With China getting more expensive and more difficult for foreign companies, and with many foreign companies choosing to leave China rather than risk getting caught for operating there illegally, our China lawyers have been seeing an uptick in companies looking to sell their products into China without having their own company in China. Some of these companies are looking at joint ventures, which have their own peculiar complications. Most are looking at either selling their products into China from their home country or via distribution relationships. See Distributing Your Product in China: The Legal Basics. Still others are looking to go the reseller or the licensing route.
For reasons still unknown to us, we have lately been seeing an increase in foreign companies (mostly North American) looking to sell their products into China via sales agency relationships.
Sales agency is usually defined roughly as a “contractual arrangement under which an agent acquires the right to negotiate the sale of a principal’s goods or services, usually in exchange for a commission or fee computed as a percentage of sales generated.” This relationship may be — but need not be — an exclusive one. Under a sales agency relationship the sales proceeds go from the buyer of the product or services directly to the company that makes the product or provides the services. In other words, the money would need to leave China and go to the foreign company and the foreign company then, in turn, kicks back some of that money as a commission to its sales agent or the buyer segregates out a separate payment to the China seller. Even with all of China’s tightening of capital flows and the increased difficulties in getting money out of China, it is still extremely rare for the sale of a product worth less than say $250,000 million to have any such issues.
Sales agency relationships are usually less complicated than a distribution relationship because so much more of the expenses are assumed to rest with the principal and are not pushed off on the sales agent. With the increase in companies seeking such relationships, we developed the following initial questions to get to the heart of the matter and to allow us to figure out the basics of where we need to go in drafting a China-centric sales agency contract for our clients. I list out these questions below as they should prove a good starting point to those who may be looking at getting their product (or even their services) into China via a sales agency deal.
1. Please provide the name, address, and all other contact information you have on the Chinese company that will be the seller of your product.
2. Who buy the product? Wholesalers? Retailers? End users? Online sellers (Taobao, Tmall, JD.com, Amazon)? All or some of the above?
3. What will be the terms of the sales agreement between the purchasers of the product and the seller? In particular, how will you deal with warranty and after sales service for the items sold? Will the sales agent be involved in this process?
4. How will the sales agent commission be calculated? When and how will the commission be paid? When the customer is identified? When the sale closes? Payment to the sales agent from the buyer as part of the sales price payment? Payment from you a certain number of days after the sale? Payment every month, aggregating all sales from that month? Every quarter? Payment to the sales agent’s bank account in China? Payment in RMB? Payment in some other currency to an off-shore bank account?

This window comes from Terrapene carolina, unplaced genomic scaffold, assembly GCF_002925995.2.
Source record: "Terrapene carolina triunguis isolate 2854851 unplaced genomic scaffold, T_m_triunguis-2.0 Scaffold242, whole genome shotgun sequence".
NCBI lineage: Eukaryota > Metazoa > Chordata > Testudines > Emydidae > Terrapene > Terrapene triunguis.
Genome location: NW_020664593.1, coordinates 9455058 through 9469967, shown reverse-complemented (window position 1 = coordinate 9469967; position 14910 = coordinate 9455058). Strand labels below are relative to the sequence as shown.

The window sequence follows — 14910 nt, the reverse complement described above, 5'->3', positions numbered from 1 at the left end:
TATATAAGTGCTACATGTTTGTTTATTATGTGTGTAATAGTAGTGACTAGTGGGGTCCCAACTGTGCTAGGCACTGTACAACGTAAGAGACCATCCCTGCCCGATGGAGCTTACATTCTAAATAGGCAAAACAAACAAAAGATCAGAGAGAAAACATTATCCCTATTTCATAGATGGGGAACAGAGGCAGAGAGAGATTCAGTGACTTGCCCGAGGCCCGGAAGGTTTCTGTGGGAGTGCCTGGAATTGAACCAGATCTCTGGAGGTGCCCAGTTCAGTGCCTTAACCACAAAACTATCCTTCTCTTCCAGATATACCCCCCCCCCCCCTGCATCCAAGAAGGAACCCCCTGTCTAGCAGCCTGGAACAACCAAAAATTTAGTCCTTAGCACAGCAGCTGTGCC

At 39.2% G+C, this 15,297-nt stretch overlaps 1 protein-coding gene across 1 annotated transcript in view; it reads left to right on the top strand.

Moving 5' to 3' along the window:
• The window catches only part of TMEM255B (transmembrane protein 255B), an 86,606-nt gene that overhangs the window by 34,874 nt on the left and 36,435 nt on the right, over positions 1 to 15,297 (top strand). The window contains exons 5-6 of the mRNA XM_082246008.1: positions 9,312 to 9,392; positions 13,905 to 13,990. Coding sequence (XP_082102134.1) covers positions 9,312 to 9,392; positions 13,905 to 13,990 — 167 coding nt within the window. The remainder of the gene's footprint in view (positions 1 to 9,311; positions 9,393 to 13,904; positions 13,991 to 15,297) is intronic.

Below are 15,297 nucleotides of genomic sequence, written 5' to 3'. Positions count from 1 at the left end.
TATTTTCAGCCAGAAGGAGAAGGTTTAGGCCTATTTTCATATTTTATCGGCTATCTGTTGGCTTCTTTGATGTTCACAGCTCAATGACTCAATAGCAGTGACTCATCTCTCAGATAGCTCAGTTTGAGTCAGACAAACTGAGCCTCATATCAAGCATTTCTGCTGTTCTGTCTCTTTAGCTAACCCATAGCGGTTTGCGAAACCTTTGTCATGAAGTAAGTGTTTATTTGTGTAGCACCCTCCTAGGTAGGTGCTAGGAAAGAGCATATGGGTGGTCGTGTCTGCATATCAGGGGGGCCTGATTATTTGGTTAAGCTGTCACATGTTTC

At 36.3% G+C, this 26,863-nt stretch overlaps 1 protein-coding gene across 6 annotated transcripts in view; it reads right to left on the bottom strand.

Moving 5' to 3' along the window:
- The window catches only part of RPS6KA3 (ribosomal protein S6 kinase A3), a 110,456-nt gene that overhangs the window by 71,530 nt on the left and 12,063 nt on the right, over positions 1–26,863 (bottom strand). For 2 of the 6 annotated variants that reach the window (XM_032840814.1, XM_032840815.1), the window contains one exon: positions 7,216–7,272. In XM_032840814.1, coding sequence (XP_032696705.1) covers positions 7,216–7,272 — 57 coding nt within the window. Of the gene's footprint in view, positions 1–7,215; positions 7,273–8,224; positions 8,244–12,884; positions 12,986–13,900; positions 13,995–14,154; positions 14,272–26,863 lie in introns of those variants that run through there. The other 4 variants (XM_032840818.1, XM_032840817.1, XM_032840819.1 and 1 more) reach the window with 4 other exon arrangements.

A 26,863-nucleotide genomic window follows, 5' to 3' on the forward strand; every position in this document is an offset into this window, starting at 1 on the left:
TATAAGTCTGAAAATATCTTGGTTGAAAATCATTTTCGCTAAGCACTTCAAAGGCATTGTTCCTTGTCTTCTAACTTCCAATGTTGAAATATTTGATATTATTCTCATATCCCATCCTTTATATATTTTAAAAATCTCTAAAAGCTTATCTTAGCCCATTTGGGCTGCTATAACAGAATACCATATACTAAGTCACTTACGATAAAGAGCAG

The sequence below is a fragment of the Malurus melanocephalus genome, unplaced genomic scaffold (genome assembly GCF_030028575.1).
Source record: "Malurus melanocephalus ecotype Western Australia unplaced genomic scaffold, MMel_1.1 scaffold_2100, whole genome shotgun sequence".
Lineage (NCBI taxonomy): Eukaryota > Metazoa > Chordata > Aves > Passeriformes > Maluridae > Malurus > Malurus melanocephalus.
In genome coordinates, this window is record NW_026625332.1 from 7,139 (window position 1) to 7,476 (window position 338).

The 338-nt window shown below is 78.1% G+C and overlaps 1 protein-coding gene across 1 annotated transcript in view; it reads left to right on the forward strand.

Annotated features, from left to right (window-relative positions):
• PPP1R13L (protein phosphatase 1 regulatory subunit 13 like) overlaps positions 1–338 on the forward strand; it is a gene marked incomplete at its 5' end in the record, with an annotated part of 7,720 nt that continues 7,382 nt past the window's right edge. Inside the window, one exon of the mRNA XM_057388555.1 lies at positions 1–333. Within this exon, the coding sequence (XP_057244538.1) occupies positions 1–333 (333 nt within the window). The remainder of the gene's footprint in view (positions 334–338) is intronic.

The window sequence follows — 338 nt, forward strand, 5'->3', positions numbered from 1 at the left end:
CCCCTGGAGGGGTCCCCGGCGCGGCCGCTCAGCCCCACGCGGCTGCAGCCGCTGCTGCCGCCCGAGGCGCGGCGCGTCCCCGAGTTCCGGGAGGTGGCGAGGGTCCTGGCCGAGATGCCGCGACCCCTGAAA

5. What is the territory of each sales agent? Will that territory be exclusive? Will sales agents be permitted to sell into other territories? Normally, “territory” is a geographic region, like Shandong Province or Shanghai. However, territory can also be based on the type of ultimate customer: retailers, wholesalers, online sellers, private citizens. Territory can also be based on the specific products the agent is authorized to represent. Conflicts on territory are common in China, so it is important that our contract be clear on this issue.
7. For each specific sales agent, what will be the term of their agency agreement? Note that many agents will insist that IF they meet a certain sales target, the term of their agreement will be automatically extended. In some agency agreements, the penalty for not meeting the sales target is not termination of the agreement, but rather the termination of exclusive rights.
8. How will you arrange for contact with the customers? Will the sales agent handle all communication with the customer or will the sales agent “turn over” the customer to your team at a certain point in the process?
9. How will you handle the cost of promoting the product? In particular, will you provide any support to the sales agent? That is, will you provide a annual marketing support payment? Will you provide written or online marketing materials? Will you provide training and support?
10. What rights will the sales agent have to use your company name, your brand name, and your logo?
11. How will you determine the specific products a sales agent is authorized to represent? Will it be your entire line of products, or will certain agents be restricted to certain products?
12. How will you determine the sales price of your products? Will the sales agents work from a catalogue provided by you, or will you have a specific price list for each agent for their specific products.
13. Will your company be making any direct sales to Chinese customers, or will you make your sales exclusively through your sales agents?
This article was written by Dan Harris and published on China Law Blog. Original Post: http://www.chinalawblog.com/2017/03/china-sales-agency-agreements-the-questions-we-ask.html